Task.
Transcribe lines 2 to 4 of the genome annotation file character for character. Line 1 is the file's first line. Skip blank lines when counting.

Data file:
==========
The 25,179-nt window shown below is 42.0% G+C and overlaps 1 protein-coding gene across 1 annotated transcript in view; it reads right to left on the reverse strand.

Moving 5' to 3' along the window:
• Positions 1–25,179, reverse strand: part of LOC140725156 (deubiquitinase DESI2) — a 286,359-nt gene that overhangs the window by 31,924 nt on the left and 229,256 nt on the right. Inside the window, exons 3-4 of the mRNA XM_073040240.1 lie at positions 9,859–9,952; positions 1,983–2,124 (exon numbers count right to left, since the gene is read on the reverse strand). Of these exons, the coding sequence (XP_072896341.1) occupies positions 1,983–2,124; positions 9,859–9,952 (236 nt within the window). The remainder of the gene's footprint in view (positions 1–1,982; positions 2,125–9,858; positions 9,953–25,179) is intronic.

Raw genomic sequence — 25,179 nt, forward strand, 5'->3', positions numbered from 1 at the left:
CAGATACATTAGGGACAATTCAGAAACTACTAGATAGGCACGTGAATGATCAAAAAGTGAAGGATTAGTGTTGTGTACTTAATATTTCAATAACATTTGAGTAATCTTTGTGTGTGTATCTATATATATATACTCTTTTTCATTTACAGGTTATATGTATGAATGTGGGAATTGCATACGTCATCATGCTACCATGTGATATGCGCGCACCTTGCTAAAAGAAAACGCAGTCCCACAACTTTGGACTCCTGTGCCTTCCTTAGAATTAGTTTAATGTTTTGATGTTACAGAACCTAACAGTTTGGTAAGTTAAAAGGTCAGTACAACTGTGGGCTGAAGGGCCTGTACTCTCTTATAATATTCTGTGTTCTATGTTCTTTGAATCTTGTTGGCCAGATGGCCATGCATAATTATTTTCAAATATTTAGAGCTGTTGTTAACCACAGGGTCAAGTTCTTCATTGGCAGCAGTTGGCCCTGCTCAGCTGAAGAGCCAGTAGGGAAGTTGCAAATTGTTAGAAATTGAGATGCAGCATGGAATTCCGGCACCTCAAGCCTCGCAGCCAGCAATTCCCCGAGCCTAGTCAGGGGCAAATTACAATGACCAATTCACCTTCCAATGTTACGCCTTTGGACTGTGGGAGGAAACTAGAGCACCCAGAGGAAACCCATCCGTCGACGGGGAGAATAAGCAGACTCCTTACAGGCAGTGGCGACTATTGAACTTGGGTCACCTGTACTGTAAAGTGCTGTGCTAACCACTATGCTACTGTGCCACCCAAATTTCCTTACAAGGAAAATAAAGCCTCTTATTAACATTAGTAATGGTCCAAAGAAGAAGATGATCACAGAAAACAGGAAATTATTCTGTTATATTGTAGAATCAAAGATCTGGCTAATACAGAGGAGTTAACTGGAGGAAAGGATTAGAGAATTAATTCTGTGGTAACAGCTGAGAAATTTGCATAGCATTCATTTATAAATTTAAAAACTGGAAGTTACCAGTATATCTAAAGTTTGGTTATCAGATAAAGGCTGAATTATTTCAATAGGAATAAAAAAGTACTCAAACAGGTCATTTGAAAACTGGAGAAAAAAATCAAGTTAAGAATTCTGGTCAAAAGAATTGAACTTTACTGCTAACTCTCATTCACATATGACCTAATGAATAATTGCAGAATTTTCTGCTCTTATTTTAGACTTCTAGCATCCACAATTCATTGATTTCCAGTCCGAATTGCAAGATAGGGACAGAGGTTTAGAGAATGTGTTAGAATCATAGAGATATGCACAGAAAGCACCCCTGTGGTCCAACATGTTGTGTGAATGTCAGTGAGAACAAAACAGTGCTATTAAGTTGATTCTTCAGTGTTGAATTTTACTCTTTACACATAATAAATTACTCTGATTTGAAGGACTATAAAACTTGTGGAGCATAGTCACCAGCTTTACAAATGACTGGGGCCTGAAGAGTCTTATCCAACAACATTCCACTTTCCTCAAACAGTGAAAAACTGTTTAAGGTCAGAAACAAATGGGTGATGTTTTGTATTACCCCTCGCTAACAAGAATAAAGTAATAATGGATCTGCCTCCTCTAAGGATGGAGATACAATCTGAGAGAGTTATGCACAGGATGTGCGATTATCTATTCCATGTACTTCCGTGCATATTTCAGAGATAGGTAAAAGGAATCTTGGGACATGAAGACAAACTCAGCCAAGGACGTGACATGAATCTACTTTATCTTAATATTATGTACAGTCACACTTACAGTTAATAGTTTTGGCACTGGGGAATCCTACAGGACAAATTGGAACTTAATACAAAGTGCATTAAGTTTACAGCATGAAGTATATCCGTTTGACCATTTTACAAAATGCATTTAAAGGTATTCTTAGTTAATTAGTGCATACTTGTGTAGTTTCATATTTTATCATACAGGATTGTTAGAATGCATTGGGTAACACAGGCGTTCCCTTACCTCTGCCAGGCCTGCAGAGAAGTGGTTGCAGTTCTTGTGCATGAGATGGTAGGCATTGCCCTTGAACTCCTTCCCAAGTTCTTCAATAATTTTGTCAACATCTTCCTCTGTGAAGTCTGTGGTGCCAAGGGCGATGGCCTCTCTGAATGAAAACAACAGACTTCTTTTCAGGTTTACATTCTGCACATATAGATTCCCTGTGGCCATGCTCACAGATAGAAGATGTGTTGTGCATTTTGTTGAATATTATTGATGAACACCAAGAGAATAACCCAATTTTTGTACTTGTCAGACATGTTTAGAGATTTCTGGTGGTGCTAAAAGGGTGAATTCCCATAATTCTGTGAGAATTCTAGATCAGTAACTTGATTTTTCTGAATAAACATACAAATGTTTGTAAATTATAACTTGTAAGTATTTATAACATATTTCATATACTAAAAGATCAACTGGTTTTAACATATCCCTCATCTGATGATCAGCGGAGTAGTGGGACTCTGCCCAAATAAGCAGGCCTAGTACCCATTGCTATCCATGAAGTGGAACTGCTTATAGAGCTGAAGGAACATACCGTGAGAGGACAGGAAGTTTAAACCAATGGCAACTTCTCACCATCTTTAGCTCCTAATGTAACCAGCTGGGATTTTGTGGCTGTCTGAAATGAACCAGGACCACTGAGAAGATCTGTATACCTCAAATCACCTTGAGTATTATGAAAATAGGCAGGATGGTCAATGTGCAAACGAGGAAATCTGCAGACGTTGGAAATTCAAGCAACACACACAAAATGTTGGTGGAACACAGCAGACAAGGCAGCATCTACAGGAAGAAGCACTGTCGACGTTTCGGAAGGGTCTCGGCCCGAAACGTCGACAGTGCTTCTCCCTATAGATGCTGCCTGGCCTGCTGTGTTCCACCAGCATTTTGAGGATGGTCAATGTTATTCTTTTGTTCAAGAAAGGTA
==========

Moving 5' to 3' along the window:
• Positions 1–25,179, reverse strand: part of LOC140725156 (deubiquitinase DESI2) — a 286,359-nt gene that overhangs the window by 31,924 nt on the left and 229,256 nt on the right. Inside the window, exons 3-4 of the mRNA XM_073040240.1 lie at positions 9,859–9,952; positions 1,983–2,124 (exon numbers count right to left, since the gene is read on the reverse strand). Of these exons, the coding sequence (XP_072896341.1) occupies positions 1,983–2,124; positions 9,859–9,952 (236 nt within the window). The remainder of the gene's footprint in view (positions 1–1,982; positions 2,125–9,858; positions 9,953–25,179) is intronic.

Raw genomic sequence — 25,179 nt, forward strand, 5'->3', positions numbered from 1 at the left: